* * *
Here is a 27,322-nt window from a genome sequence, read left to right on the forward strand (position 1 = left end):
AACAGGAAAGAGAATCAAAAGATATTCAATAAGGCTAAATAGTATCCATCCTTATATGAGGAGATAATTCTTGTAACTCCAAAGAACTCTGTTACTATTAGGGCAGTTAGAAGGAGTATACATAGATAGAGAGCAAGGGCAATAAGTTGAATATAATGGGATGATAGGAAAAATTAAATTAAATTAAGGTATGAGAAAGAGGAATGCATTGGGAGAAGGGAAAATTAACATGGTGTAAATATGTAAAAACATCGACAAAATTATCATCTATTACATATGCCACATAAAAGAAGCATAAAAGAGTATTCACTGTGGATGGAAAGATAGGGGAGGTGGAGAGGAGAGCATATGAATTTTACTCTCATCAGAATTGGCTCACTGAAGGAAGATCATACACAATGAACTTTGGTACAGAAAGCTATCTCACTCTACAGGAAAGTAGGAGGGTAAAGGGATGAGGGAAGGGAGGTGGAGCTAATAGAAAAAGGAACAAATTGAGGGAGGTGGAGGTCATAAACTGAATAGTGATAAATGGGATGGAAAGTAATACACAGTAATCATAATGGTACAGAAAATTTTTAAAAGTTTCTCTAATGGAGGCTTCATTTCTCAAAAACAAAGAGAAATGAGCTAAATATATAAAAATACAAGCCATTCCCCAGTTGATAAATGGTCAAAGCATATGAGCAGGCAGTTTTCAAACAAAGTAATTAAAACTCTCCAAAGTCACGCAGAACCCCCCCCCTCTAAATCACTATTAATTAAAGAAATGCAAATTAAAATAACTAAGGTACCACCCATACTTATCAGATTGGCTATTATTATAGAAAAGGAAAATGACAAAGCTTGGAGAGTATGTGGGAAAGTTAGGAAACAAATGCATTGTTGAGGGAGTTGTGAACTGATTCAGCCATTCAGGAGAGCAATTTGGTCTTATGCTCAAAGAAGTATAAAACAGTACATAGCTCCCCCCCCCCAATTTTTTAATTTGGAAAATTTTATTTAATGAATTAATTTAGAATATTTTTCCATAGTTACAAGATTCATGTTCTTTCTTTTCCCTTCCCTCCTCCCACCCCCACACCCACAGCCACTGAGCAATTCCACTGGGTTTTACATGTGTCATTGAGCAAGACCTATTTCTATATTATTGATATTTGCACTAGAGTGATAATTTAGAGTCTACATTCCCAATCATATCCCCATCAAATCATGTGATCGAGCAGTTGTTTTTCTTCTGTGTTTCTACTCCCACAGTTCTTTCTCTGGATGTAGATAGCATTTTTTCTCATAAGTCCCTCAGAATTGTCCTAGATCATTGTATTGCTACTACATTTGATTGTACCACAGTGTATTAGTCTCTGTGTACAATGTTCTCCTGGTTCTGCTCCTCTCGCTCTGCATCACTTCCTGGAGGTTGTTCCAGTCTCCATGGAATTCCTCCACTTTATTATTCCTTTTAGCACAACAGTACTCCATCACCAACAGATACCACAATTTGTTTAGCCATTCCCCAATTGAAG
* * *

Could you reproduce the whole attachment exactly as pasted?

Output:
Here is a 27,322-nt window from a genome sequence, read left to right on the forward strand (position 1 = left end):
AACAGGAAAGAGAATCAAAAGATATTCAATAAGGCTAAATAGTATCCATCCTTATATGAGGAGATAATTCTTGTAACTCCAAAGAACTCTGTTACTATTAGGGCAGTTAGAAGGAGTATACATAGATAGAGAGCAAGGGCAATAAGTTGAATATAATGGGATGATAGGAAAAATTAAATTAAATTAAGGTATGAGAAAGAGGAATGCATTGGGAGAAGGGAAAATTAACATGGTGTAAATATGTAAAAACATCGACAAAATTATCATCTATTACATATGCCACATAAAAGAAGCATAAAAGAGTATTCACTGTGGATGGAAAGATAGGGGAGGTGGAGAGGAGAGCATATGAATTTTACTCTCATCAGAATTGGCTCACTGAAGGAAGATCATACACAATGAACTTTGGTACAGAAAGCTATCTCACTCTACAGGAAAGTAGGAGGGTAAAGGGATGAGGGAAGGGAGGTGGAGCTAATAGAAAAAGGAACAAATTGAGGGAGGTGGAGGTCATAAACTGAATAGTGATAAATGGGATGGAAAGTAATACACAGTAATCATAATGGTACAGAAAATTTTTAAAAGTTTCTCTAATGGAGGCTTCATTTCTCAAAAACAAAGAGAAATGAGCTAAATATATAAAAATACAAGCCATTCCCCAGTTGATAAATGGTCAAAGCATATGAGCAGGCAGTTTTCAAACAAAGTAATTAAAACTCTCCAAAGTCACGCAGAACCCCCCCCCTCTAAATCACTATTAATTAAAGAAATGCAAATTAAAATAACTAAGGTACCACCCATACTTATCAGATTGGCTATTATTATAGAAAAGGAAAATGACAAAGCTTGGAGAGTATGTGGGAAAGTTAGGAAACAAATGCATTGTTGAGGGAGTTGTGAACTGATTCAGCCATTCAGGAGAGCAATTTGGTCTTATGCTCAAAGAAGTATAAAACAGTACATAGCTCCCCCCCCCCAATTTTTTAATTTGGAAAATTTTATTTAATGAATTAATTTAGAATATTTTTCCATAGTTACAAGATTCATGTTCTTTCTTTTCCCTTCCCTCCTCCCACCCCCACACCCACAGCCACTGAGCAATTCCACTGGGTTTTACATGTGTCATTGAGCAAGACCTATTTCTATATTATTGATATTTGCACTAGAGTGATAATTTAGAGTCTACATTCCCAATCATATCCCCATCAAATCATGTGATCGAGCAGTTGTTTTTCTTCTGTGTTTCTACTCCCACAGTTCTTTCTCTGGATGTAGATAGCATTTTTTCTCATAAGTCCCTCAGAATTGTCCTAGATCATTGTATTGCTACTACATTTGATTGTACCACAGTGTATTAGTCTCTGTGTACAATGTTCTCCTGGTTCTGCTCCTCTCGCTCTGCATCACTTCCTGGAGGTTGTTCCAGTCTCCATGGAATTCCTCCACTTTATTATTCCTTTTAGCACAACAGTACTCCATCACCAACAGATACCACAATTTGTTTAGCCATTCCCCAATTGAAG